An NASD news release said the latest charges were against Kenneth Pasternak, former CEO, and John Leighton, former head of the firm’s Institutional Sales Desk.The company has already paid $79 million to settle NASD and Securities and Exchange Commission (SEC) allegations of defrauding the institutional customers by its leading institutional sales trader – John Leighton’s brother (See Knight Securities Settles SEC, NASD ‘Best Execution’ Case ). That sanction included $25 million in fines and a payment of $54 million in ill-gotten profits and interest into a Fair Fund established by the SEC for compensating harmed investors, according to the NASD announcement.
The latest charges accuse Pasternak and Leighton with not properly supervising Leighton’s brother and with not enforcing a system to ensure compliance with federal securities laws and NASD rules. From January 1999 to September 2000, Leighton’s brother was responsible for generating nearly $135 million in trading profits for Knight — or approximately 30% of the trading profits of Knight’s entire Institutional Sales Desk. NASD’s complaint terms the magnitude of the profits generated by Leighton’s brother “extraordinary.”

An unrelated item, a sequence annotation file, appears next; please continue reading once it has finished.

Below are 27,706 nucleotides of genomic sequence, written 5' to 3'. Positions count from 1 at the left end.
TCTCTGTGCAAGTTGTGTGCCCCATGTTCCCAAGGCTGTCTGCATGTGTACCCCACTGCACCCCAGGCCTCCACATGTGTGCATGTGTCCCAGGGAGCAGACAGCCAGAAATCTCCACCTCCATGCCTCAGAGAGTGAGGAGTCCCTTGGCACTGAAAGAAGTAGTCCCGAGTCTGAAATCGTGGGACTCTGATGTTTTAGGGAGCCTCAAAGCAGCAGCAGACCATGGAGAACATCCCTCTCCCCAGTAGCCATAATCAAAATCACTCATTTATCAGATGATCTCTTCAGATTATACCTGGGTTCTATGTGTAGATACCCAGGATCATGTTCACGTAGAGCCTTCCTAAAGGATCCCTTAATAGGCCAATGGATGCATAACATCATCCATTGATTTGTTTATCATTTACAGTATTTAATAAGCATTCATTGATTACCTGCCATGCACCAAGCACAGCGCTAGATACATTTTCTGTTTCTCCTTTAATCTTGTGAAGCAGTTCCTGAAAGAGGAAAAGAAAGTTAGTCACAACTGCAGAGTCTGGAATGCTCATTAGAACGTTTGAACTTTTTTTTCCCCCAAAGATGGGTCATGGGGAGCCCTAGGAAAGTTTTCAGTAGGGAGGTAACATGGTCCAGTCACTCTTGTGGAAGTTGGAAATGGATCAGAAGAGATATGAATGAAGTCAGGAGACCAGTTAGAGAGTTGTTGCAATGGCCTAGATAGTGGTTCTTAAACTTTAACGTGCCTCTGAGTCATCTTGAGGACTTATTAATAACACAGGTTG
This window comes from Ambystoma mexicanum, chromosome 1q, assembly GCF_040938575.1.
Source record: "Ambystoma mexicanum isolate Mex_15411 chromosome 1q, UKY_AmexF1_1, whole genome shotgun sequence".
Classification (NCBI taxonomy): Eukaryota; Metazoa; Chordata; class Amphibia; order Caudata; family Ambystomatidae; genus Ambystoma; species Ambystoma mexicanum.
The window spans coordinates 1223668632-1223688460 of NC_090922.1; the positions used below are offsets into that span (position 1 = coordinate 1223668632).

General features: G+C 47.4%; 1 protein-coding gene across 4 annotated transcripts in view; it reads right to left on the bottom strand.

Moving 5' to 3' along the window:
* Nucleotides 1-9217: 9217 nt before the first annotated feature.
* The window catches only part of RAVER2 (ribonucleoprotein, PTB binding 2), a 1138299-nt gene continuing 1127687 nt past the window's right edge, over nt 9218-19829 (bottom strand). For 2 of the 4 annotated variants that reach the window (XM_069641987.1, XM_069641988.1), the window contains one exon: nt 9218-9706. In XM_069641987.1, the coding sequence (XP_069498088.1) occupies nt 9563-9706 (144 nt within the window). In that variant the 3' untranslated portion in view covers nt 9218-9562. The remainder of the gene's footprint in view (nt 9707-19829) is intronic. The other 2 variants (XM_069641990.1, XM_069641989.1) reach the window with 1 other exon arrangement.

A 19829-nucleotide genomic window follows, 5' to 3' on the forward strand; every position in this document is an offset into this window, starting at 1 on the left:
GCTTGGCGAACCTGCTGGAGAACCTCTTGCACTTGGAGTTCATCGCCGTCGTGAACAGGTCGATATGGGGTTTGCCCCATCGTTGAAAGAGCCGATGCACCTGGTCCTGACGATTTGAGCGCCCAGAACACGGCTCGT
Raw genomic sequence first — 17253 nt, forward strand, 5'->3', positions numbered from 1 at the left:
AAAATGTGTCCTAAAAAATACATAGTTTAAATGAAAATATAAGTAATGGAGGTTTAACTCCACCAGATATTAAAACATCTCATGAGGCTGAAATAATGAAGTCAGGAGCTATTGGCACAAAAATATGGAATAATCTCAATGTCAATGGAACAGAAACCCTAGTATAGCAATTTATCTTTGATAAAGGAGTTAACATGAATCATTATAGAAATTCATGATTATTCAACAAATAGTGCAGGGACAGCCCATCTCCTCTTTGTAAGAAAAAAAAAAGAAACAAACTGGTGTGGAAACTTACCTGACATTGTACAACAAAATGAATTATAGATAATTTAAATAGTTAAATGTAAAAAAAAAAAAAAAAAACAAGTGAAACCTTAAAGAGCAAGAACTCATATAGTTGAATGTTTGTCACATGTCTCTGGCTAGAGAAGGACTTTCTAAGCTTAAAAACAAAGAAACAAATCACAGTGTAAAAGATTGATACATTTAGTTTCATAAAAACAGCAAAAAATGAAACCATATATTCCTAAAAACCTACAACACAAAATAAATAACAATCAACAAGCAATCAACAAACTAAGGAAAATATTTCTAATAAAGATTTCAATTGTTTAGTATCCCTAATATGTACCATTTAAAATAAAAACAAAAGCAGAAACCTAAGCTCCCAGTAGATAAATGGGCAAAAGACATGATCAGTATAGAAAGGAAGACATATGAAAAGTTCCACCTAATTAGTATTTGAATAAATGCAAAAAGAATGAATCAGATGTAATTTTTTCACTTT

“In this case, it is inconceivable that fraudulent trading of this magnitude could go on for so long and generate such an exorbitant amount of excess profits and escape detection by the firm’s supervisory systems and the supervisors themselves,” said NASD Vice Chairman Mary Schapiro, in the news release. “Supervisors are obligated to take appropriate steps to ensure that persons acting under their supervision comply with securities law and regulations and we will not hesitate to take action against supervisors who fail to fulfill that responsibility.”
According to the news release, John Leighton was his brother’s supervisor and, under a unique profit- sharing arrangement approved by Pasternak, received half of his brother’s trading compensation. NASD’s complaint alleges that John Leighton received millions of dollars during 1999 and 2000 from his brother’s trading profits, including ill-gotten profits from his brother’s fraudulent trading.
Their profit-sharing arrangement and family ties created an inherent conflict of interest and gave John Leighton a strong incentive not to question his brother’s trading or how he was able to generate such enormous profits, NASD charged.
NASD’s complaint alleges that neither John Leighton nor Pasternak questioned the extraordinary profits or took any steps to see how Leighton’s brother was making them.